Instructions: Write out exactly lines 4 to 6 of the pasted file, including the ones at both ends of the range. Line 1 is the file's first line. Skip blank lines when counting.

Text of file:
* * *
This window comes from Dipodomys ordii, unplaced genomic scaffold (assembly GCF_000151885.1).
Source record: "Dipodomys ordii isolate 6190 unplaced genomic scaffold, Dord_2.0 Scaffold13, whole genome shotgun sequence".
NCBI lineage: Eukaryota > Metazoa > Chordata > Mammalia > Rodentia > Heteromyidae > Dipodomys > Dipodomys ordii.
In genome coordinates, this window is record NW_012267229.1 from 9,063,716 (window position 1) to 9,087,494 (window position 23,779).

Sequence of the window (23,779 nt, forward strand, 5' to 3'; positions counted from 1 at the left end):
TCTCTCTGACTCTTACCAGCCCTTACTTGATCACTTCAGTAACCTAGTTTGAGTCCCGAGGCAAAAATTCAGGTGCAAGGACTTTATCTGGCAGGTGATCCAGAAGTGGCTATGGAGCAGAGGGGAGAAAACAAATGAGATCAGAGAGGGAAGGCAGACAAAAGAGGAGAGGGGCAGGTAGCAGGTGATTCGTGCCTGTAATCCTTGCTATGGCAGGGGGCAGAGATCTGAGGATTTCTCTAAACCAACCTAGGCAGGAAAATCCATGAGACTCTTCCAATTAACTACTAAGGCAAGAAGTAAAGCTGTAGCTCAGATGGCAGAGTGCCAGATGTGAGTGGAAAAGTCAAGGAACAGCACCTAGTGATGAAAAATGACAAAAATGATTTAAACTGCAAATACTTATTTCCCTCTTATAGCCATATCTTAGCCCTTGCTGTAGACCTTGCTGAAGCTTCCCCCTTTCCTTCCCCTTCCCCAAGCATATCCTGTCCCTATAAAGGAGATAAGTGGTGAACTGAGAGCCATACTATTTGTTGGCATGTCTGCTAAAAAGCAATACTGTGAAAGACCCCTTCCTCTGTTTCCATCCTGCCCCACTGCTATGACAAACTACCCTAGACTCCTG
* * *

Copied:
In genome coordinates, this window is record NW_012267229.1 from 9,063,716 (window position 1) to 9,087,494 (window position 23,779).

Sequence of the window (23,779 nt, forward strand, 5' to 3'; positions counted from 1 at the left end):
TCTCTCTGACTCTTACCAGCCCTTACTTGATCACTTCAGTAACCTAGTTTGAGTCCCGAGGCAAAAATTCAGGTGCAAGGACTTTATCTGGCAGGTGATCCAGAAGTGGCTATGGAGCAGAGGGGAGAAAACAAATGAGATCAGAGAGGGAAGGCAGACAAAAGAGGAGAGGGGCAGGTAGCAGGTGATTCGTGCCTGTAATCCTTGCTATGGCAGGGGGCAGAGATCTGAGGATTTCTCTAAACCAACCTAGGCAGGAAAATCCATGAGACTCTTCCAATTAACTACTAAGGCAAGAAGTAAAGCTGTAGCTCAGATGGCAGAGTGCCAGATGTGAGTGGAAAAGTCAAGGAACAGCACCTAGTGATGAAAAATGACAAAAATGATTTAAACTGCAAATACTTATTTCCCTCTTATAGCCATATCTTAGCCCTTGCTGTAGACCTTGCTGAAGCTTCCCCCTTTCCTTCCCCTTCCCCAAGCATATCCTGTCCCTATAAAGGAGATAAGTGGTGAACTGAGAGCCATACTATTTGTTGGCATGTCTGCTAAAAAGCAATACTGTGAAAGACCCCTTCCTCTGTTTCCATCCTGCCCCACTGCTATGACAAACTACCCTAGACTCCTG